Chapter

The Nature of Humanness at Longgushan: Brain, Language, Fire, and Cannibalism

Noel T. Boaz and Russell L. Ciochon

in Dragon Bone Hill

Published in print April 2004 | ISBN: 9780195152913
Published online September 2007 | e-ISBN: 9780199790036 | DOI: http://dx.doi.org/10.1093/acprof:oso/9780195152913.003.0007
 The Nature of Humanness at Longgushan: Brain, Language, Fire, and Cannibalism

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The bones of anatomically modern Homo sapiens from the Upper Cave at Longgushan appeared to display evidence for a presumed descendant of Homo erectus, and archaeology provided further evidence of behavioral evolution — advanced humanlike behavior, tools, and fire — in Homo erectus. However, there are other behaviors that have been difficult to interpret and controversial as regards the humanness of Homo erectus. This chapter examines data which analyzes whether the species could communicate by spoken language and whether it was cannibalistic.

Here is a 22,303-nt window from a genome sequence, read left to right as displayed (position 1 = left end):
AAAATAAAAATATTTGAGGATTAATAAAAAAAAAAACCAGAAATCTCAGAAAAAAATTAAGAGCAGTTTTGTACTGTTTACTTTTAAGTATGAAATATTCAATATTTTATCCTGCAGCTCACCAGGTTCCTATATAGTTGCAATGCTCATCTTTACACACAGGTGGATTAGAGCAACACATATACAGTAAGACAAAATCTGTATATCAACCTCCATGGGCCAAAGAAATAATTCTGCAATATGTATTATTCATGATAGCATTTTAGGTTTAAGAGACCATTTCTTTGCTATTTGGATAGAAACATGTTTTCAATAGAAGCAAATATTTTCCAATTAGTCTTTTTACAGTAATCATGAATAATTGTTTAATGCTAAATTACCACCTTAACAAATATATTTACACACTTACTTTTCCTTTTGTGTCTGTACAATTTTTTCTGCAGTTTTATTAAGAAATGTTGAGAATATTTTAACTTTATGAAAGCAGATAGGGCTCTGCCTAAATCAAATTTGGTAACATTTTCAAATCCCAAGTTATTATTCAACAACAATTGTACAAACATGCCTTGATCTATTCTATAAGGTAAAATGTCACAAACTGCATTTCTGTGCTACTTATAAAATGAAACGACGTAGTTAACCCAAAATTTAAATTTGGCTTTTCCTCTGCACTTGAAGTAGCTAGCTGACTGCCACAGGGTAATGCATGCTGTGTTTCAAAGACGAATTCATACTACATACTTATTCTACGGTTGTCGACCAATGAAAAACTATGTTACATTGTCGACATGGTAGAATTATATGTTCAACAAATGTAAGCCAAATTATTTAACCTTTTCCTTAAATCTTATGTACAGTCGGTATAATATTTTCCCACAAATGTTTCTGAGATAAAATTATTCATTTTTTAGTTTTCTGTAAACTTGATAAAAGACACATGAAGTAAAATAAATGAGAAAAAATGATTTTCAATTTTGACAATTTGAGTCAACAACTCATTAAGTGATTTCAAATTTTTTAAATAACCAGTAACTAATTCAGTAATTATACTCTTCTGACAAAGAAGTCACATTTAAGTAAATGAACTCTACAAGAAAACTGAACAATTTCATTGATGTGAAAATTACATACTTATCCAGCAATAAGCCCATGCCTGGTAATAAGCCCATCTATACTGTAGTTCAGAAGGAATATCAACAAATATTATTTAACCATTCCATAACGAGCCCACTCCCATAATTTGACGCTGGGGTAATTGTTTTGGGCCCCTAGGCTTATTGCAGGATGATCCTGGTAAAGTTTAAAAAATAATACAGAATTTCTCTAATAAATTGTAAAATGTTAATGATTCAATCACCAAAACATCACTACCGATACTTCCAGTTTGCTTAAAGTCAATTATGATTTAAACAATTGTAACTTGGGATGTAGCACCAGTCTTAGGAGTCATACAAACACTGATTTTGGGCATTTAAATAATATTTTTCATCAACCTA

Keywords: Homo erectus; cannibalism; speech; language; Longgushan; dexterity

Chapter.  5905 words.  Illustrated.

Subjects: Evolutionary Biology

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